What can you do?

Overcoming Eco-Anxiety

If you’re suffering from eco-anxiety, there is help. Many of the therapies and treatments for anxiety disorders and panic attacks, phobias, and depression may be helpful in overcoming feelings of dread about climate change and the environment.

  • Take action. To avoid feeling hopeless and helpless, take small steps in your own life to reduce your carbon footprint. Share your strategies with your friends, family, and loved ones to increase the impact of your efforts.
  • Kill the ANTs (automatic negative thoughts). You don’t need to believe every fearful, scary, sad thought that pops into your head. When distressing thoughts about our environment and climate start swirling in your head, learn how to talk back to them. With practice, you can learn to focus your thoughts so they will help you take action and feel good about it.
  • Psychotherapy. If you’re feeling mired in despair on a daily basis, it’s time to seek help. Several forms of psychotherapy may help you work through your fears and develop a brighter outlook on life.
  • Know your brain type. Not everyone with eco-anxiety is the same. Brain imaging studies have shown that mental health disorders are not single or simple problems. There is more than one brain pattern associated with psychiatric disorders, such as anxiety and depression. In fact, there are 7 types of anxiety and depression. Knowing your brain type can help you find the best solutions for your needs.

Amen Clinics has helped thousands of people overcome all types of anxiety disorders, panic attacks, phobias, and depression. We use brain SPECT imaging to help identify which type of anxiety and depression you have and to help find the least toxic, most effective personalized solutions as part of a brain-body approach to healing.

If eco-anxiety is has overtaken your life and is interfering with your work, school, home life, or relationships, it’s time to get help. Speak with a specialist today at 888-288-9834 or schedule a visit online.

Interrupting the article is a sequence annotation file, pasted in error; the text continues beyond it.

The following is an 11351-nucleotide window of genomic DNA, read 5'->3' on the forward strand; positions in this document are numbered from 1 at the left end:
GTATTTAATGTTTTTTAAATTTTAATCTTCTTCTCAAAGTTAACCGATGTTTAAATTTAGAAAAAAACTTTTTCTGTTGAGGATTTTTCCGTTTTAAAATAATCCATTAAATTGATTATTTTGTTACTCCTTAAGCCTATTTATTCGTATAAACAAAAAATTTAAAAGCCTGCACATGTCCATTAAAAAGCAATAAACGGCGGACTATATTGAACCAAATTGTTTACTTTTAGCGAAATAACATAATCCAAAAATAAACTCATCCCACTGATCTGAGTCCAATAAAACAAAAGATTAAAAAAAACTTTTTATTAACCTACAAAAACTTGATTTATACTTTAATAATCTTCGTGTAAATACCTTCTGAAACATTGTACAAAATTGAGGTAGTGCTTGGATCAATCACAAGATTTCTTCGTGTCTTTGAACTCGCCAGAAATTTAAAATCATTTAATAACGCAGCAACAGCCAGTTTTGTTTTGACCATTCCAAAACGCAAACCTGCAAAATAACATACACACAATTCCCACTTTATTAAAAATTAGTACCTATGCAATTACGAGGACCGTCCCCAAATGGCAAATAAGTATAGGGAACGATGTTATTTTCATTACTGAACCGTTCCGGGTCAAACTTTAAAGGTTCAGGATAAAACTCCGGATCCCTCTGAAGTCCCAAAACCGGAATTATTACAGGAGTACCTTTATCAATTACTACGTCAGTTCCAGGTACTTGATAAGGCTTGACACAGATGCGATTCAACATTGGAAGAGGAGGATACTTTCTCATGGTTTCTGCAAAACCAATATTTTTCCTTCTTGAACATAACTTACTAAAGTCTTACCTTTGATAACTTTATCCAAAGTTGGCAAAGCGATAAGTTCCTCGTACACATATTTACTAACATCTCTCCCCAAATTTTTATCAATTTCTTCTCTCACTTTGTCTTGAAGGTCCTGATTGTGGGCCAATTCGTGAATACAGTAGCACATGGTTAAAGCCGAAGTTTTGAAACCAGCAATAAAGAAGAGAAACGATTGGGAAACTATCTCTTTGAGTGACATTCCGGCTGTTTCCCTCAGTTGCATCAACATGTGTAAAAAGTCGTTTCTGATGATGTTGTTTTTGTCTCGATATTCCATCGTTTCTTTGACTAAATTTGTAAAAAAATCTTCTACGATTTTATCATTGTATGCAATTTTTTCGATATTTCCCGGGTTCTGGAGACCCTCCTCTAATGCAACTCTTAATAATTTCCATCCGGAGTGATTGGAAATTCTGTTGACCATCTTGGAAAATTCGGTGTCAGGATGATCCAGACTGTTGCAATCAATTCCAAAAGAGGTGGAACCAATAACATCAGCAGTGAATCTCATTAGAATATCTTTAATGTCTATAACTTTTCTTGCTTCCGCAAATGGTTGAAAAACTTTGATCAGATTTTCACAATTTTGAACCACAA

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COMMENTS

  1. Jan Clark says:

    I am 61 and have dealt with depression and anxiety disorder all my life. Learned coping skills, psychotherapy and meds have helped me shift my buttons, but new ones – like climate change – sometimes pop up. Thanks for pointing out the Eco-Anxiety is a THING, not my imagination. Once I’m aware of a new ‘button’, I can take steps to manage it. I already am reducing my carbon footprint, but now I know there’s more I can do.

  2. J.s. says:

    I’m midway through an MA in mental health counseling and Contemplative Psychotherapy at Naropa University in Boulder (partly due to a life-changing SPECT and Genomind test done at the Costa Mesa clinic). My curriculum actually involves textbooks, lectures and experiential exercises based on just this subject, and how to treat people who are facing anxiety now, and the grief and loss of catastrophe that will be coming down the pipeline to the next generations.

    This will definitely be a larger field of focus, but like everything, we will be more reactive than proactive. Glad the clinic is mentioning it!

  3. Sarah Edwards says:

    So glad to see you writing about this topic. I am an affiliate here and wrote one of the 1st articles on Eco-Anxiety. It was my specialty in my PhD program and part of my dissertation on the relationship between the natural environment and our mental health. My colleague Linda Buzzell and I wrote one of the first articles on the topic, “The Waking Up Syndrome” in which we outlined six stages a person will often go through as they recognize the seriousness of man-made degradation of nature. https://www.resilience.org/stories/2008-05-01/waking-syndrome/
    Please contact me if Linda or I can be of help in addressing the pressing concern.